Is Your 'Diverse' Diet Really Healthy?

iStock

A scientific statement from the American Heart Association (AHA) suggests eating a wide variety of foods to meet nutritional requirements can actually lead to overeating, and possibly to obesity, and may not be the healthiest way to eat. This statement, published in Circulation, was based on a comprehensive review of scientific literature published between January 2000 and December 2017.

According to the AHA, there’s no evidence that diversity in your diet promotes healthy weight or optimal eating, but there is evidence that:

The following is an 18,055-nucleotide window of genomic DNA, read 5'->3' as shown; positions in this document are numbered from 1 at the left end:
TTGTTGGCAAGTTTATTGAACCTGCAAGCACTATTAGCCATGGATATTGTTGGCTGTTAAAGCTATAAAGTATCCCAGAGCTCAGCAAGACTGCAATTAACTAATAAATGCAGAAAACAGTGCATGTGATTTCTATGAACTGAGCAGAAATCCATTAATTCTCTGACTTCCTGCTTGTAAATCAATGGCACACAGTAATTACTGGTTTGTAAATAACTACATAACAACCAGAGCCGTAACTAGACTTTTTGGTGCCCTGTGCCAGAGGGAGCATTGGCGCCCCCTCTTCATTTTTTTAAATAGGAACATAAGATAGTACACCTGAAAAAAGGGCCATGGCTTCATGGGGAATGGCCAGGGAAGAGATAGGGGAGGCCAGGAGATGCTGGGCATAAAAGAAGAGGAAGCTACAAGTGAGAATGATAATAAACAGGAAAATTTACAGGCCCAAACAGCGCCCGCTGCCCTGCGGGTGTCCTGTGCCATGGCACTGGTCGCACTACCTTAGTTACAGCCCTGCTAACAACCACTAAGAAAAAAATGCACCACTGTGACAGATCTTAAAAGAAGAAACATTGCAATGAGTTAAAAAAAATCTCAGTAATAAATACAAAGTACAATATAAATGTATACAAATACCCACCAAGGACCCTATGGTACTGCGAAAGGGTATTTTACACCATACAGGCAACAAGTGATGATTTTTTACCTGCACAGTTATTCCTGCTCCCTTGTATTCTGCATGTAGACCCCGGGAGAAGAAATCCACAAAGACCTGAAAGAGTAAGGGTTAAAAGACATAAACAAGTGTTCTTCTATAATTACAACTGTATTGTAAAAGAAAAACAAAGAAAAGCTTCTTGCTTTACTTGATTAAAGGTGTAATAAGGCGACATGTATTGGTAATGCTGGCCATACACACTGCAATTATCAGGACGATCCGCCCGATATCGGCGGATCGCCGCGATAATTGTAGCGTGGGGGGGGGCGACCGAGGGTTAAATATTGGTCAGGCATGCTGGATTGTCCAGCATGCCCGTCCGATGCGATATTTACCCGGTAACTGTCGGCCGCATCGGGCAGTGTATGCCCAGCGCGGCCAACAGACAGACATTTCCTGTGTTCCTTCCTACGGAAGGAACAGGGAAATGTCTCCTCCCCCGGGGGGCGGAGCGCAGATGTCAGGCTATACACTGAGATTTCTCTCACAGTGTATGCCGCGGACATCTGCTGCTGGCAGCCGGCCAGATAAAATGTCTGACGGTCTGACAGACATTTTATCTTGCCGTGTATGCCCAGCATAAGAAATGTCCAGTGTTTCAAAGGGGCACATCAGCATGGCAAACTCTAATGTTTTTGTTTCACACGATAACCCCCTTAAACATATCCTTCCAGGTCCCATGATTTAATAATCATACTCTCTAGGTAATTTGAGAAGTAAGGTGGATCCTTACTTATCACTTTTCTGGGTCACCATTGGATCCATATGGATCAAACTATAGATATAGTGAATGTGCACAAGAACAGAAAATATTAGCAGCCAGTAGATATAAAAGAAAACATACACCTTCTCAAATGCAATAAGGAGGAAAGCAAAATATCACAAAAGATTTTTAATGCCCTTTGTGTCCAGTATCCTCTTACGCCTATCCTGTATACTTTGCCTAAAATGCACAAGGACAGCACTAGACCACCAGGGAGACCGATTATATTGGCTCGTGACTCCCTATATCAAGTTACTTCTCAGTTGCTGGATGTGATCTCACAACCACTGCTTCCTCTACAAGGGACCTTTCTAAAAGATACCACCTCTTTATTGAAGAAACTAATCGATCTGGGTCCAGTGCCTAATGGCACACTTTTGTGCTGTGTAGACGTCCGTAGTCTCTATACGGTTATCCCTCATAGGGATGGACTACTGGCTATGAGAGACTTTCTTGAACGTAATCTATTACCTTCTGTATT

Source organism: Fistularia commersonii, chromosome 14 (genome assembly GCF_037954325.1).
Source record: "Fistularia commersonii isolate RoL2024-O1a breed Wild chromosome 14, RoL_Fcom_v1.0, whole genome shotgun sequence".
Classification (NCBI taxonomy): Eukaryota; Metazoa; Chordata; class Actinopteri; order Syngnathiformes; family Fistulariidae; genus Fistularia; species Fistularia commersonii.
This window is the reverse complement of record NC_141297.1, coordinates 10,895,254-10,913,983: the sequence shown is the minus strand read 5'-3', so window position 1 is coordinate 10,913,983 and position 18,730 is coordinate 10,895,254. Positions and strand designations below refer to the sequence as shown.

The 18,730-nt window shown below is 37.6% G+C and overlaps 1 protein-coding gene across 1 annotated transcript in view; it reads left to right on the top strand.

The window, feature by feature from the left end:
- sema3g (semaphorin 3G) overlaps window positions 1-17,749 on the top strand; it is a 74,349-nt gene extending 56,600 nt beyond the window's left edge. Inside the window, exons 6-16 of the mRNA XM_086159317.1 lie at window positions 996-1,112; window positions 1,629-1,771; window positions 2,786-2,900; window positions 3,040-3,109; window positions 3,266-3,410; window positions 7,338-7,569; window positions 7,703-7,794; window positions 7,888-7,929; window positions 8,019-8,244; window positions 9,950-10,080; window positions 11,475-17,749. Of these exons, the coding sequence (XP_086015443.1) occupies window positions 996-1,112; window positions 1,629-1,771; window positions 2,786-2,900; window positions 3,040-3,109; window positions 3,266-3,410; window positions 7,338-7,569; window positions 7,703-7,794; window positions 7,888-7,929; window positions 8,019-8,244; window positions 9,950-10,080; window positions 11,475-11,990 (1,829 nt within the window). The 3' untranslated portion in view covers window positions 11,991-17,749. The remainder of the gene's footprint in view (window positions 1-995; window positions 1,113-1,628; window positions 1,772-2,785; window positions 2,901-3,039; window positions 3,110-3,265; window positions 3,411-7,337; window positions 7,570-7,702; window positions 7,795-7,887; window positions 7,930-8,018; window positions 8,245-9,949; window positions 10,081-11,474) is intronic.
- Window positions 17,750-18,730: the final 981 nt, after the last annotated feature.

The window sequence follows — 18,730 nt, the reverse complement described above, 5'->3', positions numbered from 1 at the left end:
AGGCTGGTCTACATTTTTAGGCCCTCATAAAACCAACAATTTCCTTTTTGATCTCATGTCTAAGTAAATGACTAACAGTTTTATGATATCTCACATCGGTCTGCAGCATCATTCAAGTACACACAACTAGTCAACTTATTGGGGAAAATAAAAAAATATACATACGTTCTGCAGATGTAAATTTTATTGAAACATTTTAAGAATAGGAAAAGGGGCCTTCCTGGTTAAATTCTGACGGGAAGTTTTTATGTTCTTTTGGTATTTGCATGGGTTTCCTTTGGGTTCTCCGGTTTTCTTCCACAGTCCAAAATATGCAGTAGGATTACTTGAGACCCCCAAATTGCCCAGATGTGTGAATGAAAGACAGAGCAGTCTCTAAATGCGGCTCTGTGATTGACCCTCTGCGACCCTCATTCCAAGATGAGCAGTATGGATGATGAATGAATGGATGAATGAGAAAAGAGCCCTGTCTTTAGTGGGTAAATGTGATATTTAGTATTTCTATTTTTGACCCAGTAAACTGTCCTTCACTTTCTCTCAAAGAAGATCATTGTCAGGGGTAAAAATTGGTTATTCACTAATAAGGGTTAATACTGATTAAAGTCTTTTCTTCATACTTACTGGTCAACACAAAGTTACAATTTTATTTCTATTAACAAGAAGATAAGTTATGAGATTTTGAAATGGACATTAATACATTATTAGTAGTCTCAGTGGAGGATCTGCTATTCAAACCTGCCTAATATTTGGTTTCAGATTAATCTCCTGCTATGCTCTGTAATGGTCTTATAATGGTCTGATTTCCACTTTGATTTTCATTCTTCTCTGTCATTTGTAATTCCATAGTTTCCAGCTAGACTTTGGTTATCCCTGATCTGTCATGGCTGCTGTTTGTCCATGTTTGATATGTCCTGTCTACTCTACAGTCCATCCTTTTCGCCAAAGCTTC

• A wide variety of food options available during a meal can delay feelings of fullness (satiety) and increase the amount of food you eat.
  • Greater dietary diversity is associated with a higher intake of calories, poor eating habits, and weight gain in adults.

The authors of the statement, from the University of Texas School of Public Health, Texas Medical Center in Houston, recommend emphasizing fruits, vegetables, beans, whole grains, low-fat dairy products, non-tropical vegetable oils, nuts, poultry, and fish, rather than a “wide variety” of foods, and, as important, limiting your consumption of red meat, sweets and sugary drinks, and processed foods.

Sourced from: American Heart Association